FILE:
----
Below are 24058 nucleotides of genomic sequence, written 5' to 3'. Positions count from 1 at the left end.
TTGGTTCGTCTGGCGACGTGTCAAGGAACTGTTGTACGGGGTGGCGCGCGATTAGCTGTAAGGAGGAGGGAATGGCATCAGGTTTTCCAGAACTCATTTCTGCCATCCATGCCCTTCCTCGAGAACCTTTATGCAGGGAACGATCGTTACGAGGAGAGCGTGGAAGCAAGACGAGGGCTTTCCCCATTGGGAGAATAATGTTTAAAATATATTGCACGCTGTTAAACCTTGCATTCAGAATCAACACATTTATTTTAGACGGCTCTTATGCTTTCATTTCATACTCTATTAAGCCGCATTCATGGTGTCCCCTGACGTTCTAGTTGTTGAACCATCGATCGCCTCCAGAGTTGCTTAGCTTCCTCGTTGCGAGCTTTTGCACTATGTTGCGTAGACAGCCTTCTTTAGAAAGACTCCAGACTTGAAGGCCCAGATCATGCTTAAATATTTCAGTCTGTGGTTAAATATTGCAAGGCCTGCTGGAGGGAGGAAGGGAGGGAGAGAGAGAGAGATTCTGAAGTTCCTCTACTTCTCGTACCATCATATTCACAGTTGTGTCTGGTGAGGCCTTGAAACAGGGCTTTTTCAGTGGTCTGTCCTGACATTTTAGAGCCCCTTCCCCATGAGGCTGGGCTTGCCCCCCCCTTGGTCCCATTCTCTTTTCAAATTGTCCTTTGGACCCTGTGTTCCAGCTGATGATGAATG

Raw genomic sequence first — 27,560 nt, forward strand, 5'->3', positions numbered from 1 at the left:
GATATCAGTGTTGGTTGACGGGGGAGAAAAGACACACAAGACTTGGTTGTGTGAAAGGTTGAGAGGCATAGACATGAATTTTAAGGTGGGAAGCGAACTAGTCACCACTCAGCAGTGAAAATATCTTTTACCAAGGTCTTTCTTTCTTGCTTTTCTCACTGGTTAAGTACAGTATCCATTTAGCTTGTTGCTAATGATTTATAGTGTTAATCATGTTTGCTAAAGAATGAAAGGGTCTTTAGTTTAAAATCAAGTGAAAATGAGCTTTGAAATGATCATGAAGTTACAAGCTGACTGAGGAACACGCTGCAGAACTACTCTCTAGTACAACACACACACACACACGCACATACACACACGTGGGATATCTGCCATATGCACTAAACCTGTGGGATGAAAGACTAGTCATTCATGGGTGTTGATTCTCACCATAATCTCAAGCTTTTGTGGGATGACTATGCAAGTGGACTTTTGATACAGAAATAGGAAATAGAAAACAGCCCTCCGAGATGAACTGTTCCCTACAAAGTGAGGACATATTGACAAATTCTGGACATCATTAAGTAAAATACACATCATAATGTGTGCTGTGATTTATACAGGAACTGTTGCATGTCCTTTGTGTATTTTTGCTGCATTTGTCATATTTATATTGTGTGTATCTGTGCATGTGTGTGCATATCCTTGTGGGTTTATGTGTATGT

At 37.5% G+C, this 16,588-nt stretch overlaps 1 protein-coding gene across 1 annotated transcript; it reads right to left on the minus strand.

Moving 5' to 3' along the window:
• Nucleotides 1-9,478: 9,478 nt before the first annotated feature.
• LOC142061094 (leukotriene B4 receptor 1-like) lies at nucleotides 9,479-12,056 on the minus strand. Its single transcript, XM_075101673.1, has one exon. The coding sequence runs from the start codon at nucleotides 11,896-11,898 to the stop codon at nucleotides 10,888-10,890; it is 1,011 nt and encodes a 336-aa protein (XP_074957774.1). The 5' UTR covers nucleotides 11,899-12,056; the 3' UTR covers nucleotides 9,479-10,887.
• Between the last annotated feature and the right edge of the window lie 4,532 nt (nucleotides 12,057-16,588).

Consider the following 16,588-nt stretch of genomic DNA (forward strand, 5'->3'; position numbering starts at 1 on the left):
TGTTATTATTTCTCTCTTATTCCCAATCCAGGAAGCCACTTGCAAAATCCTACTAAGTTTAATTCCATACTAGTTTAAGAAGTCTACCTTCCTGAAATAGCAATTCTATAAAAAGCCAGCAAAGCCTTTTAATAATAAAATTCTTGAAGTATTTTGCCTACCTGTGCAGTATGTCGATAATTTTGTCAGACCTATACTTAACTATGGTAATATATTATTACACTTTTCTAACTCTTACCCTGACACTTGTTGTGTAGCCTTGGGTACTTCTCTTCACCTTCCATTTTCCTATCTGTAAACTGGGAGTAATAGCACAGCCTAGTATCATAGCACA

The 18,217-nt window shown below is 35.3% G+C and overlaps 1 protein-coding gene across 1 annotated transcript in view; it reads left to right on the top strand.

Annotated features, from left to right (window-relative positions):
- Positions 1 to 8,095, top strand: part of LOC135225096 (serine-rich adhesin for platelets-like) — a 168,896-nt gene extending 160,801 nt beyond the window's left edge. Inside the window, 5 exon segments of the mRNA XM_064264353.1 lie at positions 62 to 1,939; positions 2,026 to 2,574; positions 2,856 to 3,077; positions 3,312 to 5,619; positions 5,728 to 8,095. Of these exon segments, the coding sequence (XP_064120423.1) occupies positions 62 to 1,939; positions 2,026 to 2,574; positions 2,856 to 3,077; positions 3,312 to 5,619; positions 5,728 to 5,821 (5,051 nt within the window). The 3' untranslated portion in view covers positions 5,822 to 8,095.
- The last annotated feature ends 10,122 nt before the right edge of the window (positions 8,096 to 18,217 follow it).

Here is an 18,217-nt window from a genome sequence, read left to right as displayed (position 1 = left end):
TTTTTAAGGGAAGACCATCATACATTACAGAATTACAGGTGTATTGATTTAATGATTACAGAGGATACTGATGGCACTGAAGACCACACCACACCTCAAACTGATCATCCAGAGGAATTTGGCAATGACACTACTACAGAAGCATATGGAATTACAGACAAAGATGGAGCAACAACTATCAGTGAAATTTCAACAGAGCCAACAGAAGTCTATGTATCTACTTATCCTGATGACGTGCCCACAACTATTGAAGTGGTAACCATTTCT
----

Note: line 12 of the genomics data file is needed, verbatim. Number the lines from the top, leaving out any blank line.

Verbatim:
The 18,217-nt window shown below is 35.3% G+C and overlaps 1 protein-coding gene across 1 annotated transcript in view; it reads left to right on the top strand.